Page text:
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Also check the windshield frame and a pillars, especially under the windshield reveal molding on the sides of the windshield. Quite often these items are completely rusted away. They can be replaced, but at a substantial cost.

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10 hours ago, Avanti83 said:

Let me also suggest that you inspect the "hog troughs" and frame for rust. As you probably know these are the areas of the Avanti that are prone to deteriation and it's better to evaluate and repair before others fixes on the list as a complete repair could entail removing the body from the frame or cutting the rocker panels lose and then glassing them back in if the hog troughs need replacing.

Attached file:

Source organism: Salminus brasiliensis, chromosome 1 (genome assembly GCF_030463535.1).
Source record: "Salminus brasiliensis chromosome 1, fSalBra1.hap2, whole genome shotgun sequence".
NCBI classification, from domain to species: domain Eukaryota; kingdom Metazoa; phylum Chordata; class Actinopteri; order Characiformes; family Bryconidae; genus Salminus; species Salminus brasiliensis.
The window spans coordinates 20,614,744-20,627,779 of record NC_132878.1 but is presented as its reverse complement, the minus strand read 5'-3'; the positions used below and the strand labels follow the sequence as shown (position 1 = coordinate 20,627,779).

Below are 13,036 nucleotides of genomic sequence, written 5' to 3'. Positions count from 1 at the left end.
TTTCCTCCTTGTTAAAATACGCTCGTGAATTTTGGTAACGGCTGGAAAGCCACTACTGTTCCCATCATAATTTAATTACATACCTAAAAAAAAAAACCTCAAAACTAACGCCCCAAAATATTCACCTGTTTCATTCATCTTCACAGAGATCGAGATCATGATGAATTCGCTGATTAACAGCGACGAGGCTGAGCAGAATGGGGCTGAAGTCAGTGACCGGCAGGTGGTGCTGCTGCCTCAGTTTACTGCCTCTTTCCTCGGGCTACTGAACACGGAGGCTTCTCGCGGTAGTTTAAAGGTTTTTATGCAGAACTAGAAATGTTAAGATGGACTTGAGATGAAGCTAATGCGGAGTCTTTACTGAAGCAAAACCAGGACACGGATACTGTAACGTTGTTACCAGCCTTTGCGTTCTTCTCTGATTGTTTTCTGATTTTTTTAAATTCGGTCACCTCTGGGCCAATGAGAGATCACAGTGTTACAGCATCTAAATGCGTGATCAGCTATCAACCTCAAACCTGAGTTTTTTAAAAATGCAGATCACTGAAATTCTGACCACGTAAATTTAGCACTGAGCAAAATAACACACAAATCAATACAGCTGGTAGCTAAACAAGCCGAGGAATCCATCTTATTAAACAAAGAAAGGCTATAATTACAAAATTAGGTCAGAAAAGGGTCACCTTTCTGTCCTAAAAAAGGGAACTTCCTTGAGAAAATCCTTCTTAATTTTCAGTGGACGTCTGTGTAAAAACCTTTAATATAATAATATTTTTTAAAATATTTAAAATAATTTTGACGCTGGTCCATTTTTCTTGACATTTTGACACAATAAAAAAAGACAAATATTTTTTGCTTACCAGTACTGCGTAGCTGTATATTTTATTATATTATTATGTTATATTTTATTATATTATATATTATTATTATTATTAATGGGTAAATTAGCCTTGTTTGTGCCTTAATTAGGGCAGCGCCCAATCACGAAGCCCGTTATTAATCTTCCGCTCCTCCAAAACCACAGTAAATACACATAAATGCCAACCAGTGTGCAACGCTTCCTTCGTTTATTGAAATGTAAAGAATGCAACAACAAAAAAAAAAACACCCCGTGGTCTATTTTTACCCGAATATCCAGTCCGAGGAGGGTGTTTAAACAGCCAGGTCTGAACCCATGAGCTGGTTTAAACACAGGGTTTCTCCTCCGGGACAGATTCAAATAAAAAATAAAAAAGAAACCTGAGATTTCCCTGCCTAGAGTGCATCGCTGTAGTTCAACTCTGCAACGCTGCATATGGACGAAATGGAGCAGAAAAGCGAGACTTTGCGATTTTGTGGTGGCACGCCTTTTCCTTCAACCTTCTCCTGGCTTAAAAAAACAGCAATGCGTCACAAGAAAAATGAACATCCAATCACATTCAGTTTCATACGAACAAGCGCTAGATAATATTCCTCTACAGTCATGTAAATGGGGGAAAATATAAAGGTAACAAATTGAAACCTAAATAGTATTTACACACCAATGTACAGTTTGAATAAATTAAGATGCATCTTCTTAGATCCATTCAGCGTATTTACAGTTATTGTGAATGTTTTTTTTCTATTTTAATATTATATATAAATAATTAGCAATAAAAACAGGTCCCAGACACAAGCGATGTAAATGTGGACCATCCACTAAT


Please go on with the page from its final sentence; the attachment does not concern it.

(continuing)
The car came from somewhere down south.  The bottoms of the rear frame horns are perferated but the frame on the whole looks good.  The hog troughs look good enough that I probably wont have to do work there.  I pulled the body on my lotus a few years back which is a little trick because the "frame" is basically just two subframes linked with a sheetmetal box to prevent flex.  The fibreglass body is a big structural component on those cars.  First priority is the brakes, then the rear end, then the cooling system ( so I can move it) then I'll check it out the frame before moving on.

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6 hours ago, 64studeavanti said: